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Arthur Lee Rocks “Forever”

Love play masterpiece, out of order, in New York

Arthur Lee didn’t expect to see 1968, much less 2003. When the
twenty-two-year-old Love frontman retreated in 1967 to his
Hollywood Hills home — purchased after his band became the first
rock act to sign with Elektra Records — to write the Forever
Changes
album, he thought he was writing his epitaph.

Despite contentious recording sessions — Lee would soon be the
only original Love member standing — the band emerged with one of
rock’s most exquisite blends of guitars, drums, strings and horns,
rivaled only by the more heralded Pet Sounds (the Beach
Boys) and Sgt. Pepper’s Lonely Hearts Club Band (the
Beatles). But despite its oft-sunny orchestral arrangements,
Forever Changes explored the same gloomy depths of the
human psyche as did the band Love discovered: the Doors. Among
Lee’s not-so-lovely enduring couplets are “The water’s turned to
blood/And if you don’t think so go turn on your tub” (from “A House
Is Not a Motel”), “There’s a bluebird sitting on a branch/I guess
I’ll take my pistol” (“Live and Let Live”), and “Sitting on a
hillside watching all the people die/I’ll feel much better on the
other side” (“The Red Telephone”). The album was a commercial
disaster, and began Lee’s descent into obscurity and isolation.

Thirty-six years since the album’s release and after a world of
trouble (last year, Lee finished serving six years for discharging
a firearm during a dispute with a neighbor), the once-reclusive,
doomsaying Lee was at New York City’s Town Hall to perform his
reawakened masterwork. Full of smiles and flanked by the new Love,
featuring Baby Lemonade guitarists Rusty Squeezebox and Mike Randle
— generation-younger, fellow black Los Angelenos also inspired by
the sounds of the British Invasion — the fifty-eight-year-old Lee,
hobbled by a recent leg injury, took the stage aided by a cane. Lee
and Co. ran through “My Little Red Book,” Love’s 1966 garage-y take
on the Bacharach/David song, the soul-leaning ballad “Orange Skies”
and the post-Forever Changes single “Your Mind and We
Belong Together.”

Clad in a cowboy hat, a tasseled shirt and dark sunglasses, Lee
joked often (about everyone from Michael Jackson to Stevie Wonder
to George W. Bush) and preceded his rambling introductions with
“This song needs no introduction.” If he wasn’t always in fine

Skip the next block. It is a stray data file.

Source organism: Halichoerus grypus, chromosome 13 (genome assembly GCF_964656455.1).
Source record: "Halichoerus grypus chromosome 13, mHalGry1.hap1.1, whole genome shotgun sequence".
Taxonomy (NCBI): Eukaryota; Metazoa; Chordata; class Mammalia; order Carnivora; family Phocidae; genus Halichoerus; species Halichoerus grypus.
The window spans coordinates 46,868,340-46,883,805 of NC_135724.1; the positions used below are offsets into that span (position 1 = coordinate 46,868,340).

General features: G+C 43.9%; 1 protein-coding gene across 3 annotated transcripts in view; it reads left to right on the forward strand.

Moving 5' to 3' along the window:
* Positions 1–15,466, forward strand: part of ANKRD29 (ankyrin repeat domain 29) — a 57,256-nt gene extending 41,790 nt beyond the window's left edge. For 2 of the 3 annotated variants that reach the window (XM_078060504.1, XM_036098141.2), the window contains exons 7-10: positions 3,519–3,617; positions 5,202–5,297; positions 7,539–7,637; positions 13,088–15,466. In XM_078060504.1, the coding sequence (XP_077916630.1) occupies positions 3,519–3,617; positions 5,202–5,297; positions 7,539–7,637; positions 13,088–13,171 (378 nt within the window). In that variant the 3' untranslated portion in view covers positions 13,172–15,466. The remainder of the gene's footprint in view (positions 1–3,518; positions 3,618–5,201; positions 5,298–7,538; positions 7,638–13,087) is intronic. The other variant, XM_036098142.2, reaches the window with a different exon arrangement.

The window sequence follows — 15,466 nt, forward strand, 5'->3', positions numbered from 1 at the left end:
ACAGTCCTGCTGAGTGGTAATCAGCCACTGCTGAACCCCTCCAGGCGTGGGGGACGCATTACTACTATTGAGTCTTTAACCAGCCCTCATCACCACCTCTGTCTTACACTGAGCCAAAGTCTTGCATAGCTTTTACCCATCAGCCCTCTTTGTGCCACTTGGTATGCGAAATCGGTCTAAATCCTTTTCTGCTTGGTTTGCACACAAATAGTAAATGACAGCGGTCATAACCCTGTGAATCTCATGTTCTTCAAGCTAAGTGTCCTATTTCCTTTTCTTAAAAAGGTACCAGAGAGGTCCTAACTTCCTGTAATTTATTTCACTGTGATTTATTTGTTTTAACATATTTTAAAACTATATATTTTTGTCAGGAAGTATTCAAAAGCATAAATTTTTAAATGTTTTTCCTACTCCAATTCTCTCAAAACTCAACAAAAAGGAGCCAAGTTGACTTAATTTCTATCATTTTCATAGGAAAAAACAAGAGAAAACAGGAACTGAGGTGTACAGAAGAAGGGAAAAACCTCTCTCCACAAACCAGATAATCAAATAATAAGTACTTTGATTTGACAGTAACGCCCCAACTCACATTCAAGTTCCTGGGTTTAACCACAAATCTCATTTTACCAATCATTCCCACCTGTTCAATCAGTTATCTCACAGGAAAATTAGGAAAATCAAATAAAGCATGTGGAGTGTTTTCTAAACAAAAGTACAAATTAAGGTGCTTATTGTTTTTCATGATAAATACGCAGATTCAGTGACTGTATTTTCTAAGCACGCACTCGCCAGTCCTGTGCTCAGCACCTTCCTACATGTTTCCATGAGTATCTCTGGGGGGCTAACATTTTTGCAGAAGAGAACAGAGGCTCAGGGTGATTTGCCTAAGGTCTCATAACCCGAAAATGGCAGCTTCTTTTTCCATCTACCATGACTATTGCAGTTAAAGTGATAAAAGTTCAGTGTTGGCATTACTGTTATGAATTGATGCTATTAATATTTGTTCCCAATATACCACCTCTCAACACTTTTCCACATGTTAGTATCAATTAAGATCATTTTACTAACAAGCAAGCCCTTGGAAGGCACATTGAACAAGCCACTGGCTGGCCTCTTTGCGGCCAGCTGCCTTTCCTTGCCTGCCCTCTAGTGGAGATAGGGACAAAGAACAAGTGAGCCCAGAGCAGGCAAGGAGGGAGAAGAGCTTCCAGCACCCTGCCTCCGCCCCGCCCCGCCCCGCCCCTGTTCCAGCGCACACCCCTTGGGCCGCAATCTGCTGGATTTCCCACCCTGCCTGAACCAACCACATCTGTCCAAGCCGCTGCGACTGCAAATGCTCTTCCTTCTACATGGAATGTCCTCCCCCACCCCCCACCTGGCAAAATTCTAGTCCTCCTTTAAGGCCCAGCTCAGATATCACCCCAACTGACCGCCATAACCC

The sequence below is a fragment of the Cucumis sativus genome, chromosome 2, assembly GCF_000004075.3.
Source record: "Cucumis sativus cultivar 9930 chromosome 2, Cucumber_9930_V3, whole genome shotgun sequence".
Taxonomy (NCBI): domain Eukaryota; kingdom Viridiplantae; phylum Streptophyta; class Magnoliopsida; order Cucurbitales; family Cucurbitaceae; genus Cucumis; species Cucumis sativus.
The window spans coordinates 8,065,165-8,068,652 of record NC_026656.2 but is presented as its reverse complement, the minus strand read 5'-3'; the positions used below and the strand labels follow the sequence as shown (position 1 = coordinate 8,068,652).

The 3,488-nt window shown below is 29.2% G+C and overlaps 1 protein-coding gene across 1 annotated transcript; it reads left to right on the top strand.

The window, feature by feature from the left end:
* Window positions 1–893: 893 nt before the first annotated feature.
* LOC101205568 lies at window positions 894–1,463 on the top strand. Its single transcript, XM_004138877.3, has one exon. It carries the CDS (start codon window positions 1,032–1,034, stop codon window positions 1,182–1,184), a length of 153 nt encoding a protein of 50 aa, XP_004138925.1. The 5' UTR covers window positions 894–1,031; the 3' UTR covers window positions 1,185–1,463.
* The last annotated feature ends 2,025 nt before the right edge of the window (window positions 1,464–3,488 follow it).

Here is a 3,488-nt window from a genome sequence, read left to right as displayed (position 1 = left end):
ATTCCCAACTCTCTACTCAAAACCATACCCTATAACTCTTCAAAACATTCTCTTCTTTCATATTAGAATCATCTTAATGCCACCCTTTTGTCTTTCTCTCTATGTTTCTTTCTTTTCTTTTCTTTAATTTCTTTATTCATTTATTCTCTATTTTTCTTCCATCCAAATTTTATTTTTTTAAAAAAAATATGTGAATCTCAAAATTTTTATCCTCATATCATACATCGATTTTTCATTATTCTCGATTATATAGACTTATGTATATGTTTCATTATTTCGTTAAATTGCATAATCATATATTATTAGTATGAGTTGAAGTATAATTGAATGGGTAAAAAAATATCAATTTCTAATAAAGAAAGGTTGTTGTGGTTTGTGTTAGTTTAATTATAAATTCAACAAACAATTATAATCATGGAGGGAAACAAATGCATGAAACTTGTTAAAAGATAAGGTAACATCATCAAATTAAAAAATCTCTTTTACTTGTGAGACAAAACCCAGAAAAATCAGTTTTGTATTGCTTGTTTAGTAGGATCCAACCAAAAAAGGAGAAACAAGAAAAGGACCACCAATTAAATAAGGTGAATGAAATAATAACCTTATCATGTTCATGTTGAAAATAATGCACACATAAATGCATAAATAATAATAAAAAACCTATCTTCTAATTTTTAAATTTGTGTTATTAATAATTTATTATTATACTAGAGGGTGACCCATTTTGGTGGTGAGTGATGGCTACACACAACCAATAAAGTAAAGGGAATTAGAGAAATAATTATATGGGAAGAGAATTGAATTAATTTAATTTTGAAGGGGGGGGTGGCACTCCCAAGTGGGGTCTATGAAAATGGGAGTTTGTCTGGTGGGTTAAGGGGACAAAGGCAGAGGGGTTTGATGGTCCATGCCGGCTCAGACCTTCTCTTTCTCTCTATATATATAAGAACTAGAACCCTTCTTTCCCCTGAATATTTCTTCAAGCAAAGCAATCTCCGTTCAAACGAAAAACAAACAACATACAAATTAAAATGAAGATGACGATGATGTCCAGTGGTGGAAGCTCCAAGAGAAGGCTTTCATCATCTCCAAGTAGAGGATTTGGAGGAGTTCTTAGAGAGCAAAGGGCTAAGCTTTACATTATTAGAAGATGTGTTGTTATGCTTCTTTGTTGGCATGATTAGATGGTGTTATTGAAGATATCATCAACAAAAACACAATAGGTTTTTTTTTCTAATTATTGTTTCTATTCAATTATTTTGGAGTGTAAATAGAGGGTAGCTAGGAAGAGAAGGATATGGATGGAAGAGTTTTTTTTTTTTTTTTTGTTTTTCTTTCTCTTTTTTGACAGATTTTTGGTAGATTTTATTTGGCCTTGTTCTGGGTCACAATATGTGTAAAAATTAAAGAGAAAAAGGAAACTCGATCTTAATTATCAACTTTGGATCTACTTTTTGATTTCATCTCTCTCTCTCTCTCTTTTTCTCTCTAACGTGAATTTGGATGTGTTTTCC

voice — his strained falsetto warbled during the loftier numbers
— he was always in fine spirits, and that was enough to draw the
grizzled faithful out of their seats to shout, “We love you,
Arthur!”

An eight-piece string and horn section (its members looking a
decade younger than even the Baby Lemonade guys), joined the band
to announce the New York stage debut of Forever
Changes
.

Beginning with the flamenco-seasoned “Alone Again Or,” now
familiar to football fans across the country thanks to a beer
commercial, Lee and Co. delivered a faithful rendition of the
album. Randle nailed the occasional guitar leads ferociously and
Squeezebox handled the acoustic guitar picking and Bryan MacLean’s
harmony parts. Before the MacLean-penned ballad “Old Man,” Lee got
the crowd to rise in the late guitarist’s honor, saying “I’m glad
I’m still around to sing this song.”

Lee announced that he was going to bypass the rousing tenth
track, “Bummer in the Summer,” because “my leg can’t take it.” But
he made the most of his limited mobility, windmilling his
tambourine and maracas, conducting the makeshift orchestra, and,
perhaps ill-advisedly, punctuating his lyrical deliveries with
machinegun and handgun gestures.

Some of those lyrics — from “Served my time/Served it well” and
“We’re all normal and we want our freedom” — seemed downright
prophetic and predictably drew applause. But the evening’s climax,
like the album’s, was the stunning “You Set the Scene,” wherein,
after a swirl of horns, our troubled, lonesome protagonist vows to
“face each day with a smile.”

After their splendid crescendo, Lee and the band would come out
to face the crowd again to run through some more Love chestnuts,
including the proto-punk anthem “Seven and Seven Is,” the
attire-appropriate “Singing Cowboy” and, surprise, “Bummer in the
Summer.”

Before Lee exited the stage for good he demanded of the crowd
one favor, “Love one another,” and then grinned his devilish grin.
The Summer of Love wasn’t so simple after all. Arthur Lee knows …
he survived it.

In This Article: Love

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